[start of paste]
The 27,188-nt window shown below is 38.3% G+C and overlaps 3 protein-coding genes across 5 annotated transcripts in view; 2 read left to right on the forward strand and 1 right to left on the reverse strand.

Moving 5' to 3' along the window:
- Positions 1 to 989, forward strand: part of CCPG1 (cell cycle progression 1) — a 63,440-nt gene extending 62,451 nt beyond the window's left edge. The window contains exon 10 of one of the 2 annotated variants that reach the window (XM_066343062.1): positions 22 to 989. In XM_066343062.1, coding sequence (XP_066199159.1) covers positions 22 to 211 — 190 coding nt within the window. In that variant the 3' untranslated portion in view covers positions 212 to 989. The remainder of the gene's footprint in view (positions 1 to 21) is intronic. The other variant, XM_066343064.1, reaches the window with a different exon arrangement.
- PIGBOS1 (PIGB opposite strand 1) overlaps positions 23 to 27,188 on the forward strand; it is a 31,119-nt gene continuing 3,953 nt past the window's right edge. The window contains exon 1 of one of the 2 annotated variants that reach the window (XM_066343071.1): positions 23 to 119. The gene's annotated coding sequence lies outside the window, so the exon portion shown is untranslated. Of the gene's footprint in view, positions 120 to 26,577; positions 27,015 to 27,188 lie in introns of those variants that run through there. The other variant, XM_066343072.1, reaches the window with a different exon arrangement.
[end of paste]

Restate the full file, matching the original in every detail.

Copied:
The 27,188-nt window shown below is 38.3% G+C and overlaps 3 protein-coding genes across 5 annotated transcripts in view; 2 read left to right on the forward strand and 1 right to left on the reverse strand.

Moving 5' to 3' along the window:
- Positions 1 to 989, forward strand: part of CCPG1 (cell cycle progression 1) — a 63,440-nt gene extending 62,451 nt beyond the window's left edge. The window contains exon 10 of one of the 2 annotated variants that reach the window (XM_066343062.1): positions 22 to 989. In XM_066343062.1, coding sequence (XP_066199159.1) covers positions 22 to 211 — 190 coding nt within the window. In that variant the 3' untranslated portion in view covers positions 212 to 989. The remainder of the gene's footprint in view (positions 1 to 21) is intronic. The other variant, XM_066343064.1, reaches the window with a different exon arrangement.
- PIGBOS1 (PIGB opposite strand 1) overlaps positions 23 to 27,188 on the forward strand; it is a 31,119-nt gene continuing 3,953 nt past the window's right edge. The window contains exon 1 of one of the 2 annotated variants that reach the window (XM_066343071.1): positions 23 to 119. The gene's annotated coding sequence lies outside the window, so the exon portion shown is untranslated. Of the gene's footprint in view, positions 120 to 26,577; positions 27,015 to 27,188 lie in introns of those variants that run through there. The other variant, XM_066343072.1, reaches the window with a different exon arrangement.